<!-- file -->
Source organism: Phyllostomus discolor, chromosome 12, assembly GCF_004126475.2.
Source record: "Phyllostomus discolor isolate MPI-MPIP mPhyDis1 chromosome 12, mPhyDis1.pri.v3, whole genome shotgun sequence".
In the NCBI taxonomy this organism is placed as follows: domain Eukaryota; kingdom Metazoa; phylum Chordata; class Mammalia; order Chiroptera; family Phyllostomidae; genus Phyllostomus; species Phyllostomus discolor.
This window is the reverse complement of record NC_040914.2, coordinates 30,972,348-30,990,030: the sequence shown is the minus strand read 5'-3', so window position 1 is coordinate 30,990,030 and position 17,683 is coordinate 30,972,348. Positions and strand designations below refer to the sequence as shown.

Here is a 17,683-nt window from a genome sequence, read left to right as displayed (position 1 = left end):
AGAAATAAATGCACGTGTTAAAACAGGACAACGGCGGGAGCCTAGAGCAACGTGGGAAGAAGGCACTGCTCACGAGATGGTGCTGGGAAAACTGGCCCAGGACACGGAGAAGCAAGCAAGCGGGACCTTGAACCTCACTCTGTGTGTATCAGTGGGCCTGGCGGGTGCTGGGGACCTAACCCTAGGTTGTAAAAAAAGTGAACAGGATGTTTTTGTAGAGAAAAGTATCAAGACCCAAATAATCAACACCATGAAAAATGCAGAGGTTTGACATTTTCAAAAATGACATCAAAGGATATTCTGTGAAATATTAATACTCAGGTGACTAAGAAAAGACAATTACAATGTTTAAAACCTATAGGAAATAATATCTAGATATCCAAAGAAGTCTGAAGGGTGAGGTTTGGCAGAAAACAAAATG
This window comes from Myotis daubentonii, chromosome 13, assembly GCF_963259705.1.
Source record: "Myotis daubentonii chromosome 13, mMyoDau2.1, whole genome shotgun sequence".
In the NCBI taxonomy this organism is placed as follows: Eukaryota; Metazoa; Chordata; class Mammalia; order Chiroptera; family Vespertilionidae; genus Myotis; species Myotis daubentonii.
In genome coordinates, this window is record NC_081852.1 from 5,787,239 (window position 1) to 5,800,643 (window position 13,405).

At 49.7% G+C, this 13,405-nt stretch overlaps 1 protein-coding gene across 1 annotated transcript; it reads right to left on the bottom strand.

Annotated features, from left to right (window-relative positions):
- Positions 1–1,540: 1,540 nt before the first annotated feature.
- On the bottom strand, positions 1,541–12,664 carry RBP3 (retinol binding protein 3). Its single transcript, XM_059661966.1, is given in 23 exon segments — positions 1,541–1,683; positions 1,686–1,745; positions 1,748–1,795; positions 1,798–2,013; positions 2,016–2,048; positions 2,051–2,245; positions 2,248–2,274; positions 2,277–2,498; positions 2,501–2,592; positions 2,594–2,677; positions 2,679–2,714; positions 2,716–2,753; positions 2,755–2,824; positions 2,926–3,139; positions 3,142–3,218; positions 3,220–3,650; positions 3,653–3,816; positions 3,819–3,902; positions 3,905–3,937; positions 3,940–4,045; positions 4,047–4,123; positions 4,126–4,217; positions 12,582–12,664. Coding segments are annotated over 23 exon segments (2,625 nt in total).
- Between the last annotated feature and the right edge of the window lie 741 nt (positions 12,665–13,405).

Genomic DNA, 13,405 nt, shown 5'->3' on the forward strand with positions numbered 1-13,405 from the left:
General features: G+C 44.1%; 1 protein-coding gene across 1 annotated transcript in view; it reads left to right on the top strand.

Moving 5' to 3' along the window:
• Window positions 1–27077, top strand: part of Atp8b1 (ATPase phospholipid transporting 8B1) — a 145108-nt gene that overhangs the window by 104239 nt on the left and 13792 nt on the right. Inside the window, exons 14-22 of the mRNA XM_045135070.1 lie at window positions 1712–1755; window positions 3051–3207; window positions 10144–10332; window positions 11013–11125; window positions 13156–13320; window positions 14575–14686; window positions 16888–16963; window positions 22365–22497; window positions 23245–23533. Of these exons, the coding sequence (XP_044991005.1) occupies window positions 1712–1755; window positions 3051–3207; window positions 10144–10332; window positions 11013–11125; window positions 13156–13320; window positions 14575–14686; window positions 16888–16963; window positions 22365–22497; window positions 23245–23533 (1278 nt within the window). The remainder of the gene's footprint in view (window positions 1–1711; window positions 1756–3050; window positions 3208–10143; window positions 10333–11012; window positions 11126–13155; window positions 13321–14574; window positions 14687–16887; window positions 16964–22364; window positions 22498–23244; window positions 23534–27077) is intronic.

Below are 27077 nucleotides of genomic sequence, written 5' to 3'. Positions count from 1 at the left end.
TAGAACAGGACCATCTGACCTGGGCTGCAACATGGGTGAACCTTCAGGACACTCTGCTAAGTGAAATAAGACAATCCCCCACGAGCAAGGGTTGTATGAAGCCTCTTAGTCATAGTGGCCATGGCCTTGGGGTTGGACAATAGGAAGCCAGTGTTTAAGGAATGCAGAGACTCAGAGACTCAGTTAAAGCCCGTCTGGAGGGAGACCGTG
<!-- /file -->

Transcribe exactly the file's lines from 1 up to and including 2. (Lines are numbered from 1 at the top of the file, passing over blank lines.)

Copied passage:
Source organism: Phyllostomus discolor, chromosome 12, assembly GCF_004126475.2.
Source record: "Phyllostomus discolor isolate MPI-MPIP mPhyDis1 chromosome 12, mPhyDis1.pri.v3, whole genome shotgun sequence".